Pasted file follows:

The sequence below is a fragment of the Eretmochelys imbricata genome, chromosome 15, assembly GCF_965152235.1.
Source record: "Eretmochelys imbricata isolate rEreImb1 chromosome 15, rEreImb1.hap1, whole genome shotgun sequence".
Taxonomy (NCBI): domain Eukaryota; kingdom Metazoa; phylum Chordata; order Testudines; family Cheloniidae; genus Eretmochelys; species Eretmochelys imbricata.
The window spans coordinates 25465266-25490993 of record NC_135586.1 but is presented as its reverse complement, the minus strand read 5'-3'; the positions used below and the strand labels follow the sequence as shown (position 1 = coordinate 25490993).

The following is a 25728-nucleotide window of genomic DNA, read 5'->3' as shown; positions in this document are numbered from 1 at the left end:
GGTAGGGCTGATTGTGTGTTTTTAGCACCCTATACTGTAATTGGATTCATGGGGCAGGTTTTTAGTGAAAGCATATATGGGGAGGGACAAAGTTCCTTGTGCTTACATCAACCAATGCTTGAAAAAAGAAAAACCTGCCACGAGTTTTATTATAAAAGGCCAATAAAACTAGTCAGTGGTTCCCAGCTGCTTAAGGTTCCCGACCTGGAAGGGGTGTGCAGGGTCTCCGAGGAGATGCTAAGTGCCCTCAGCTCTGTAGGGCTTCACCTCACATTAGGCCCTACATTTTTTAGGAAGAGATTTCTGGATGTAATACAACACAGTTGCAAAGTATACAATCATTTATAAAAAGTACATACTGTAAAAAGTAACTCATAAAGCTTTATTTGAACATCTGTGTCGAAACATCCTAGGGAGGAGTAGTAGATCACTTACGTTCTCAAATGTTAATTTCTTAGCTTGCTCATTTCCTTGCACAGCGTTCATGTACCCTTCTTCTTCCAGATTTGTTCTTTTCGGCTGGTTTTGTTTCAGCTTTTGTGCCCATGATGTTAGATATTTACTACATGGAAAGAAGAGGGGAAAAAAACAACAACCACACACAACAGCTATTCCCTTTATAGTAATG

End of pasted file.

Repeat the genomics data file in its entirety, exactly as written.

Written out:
The sequence below is a fragment of the Eretmochelys imbricata genome, chromosome 15, assembly GCF_965152235.1.
Source record: "Eretmochelys imbricata isolate rEreImb1 chromosome 15, rEreImb1.hap1, whole genome shotgun sequence".
Taxonomy (NCBI): domain Eukaryota; kingdom Metazoa; phylum Chordata; order Testudines; family Cheloniidae; genus Eretmochelys; species Eretmochelys imbricata.
The window spans coordinates 25465266-25490993 of record NC_135586.1 but is presented as its reverse complement, the minus strand read 5'-3'; the positions used below and the strand labels follow the sequence as shown (position 1 = coordinate 25490993).

The following is a 25728-nucleotide window of genomic DNA, read 5'->3' as shown; positions in this document are numbered from 1 at the left end:
GGTAGGGCTGATTGTGTGTTTTTAGCACCCTATACTGTAATTGGATTCATGGGGCAGGTTTTTAGTGAAAGCATATATGGGGAGGGACAAAGTTCCTTGTGCTTACATCAACCAATGCTTGAAAAAAGAAAAACCTGCCACGAGTTTTATTATAAAAGGCCAATAAAACTAGTCAGTGGTTCCCAGCTGCTTAAGGTTCCCGACCTGGAAGGGGTGTGCAGGGTCTCCGAGGAGATGCTAAGTGCCCTCAGCTCTGTAGGGCTTCACCTCACATTAGGCCCTACATTTTTTAGGAAGAGATTTCTGGATGTAATACAACACAGTTGCAAAGTATACAATCATTTATAAAAAGTACATACTGTAAAAAGTAACTCATAAAGCTTTATTTGAACATCTGTGTCGAAACATCCTAGGGAGGAGTAGTAGATCACTTACGTTCTCAAATGTTAATTTCTTAGCTTGCTCATTTCCTTGCACAGCGTTCATGTACCCTTCTTCTTCCAGATTTGTTCTTTTCGGCTGGTTTTGTTTCAGCTTTTGTGCCCATGATGTTAGATATTTACTACATGGAAAGAAGAGGGGAAAAAAACAACAACCACACACAACAGCTATTCCCTTTATAGTAATG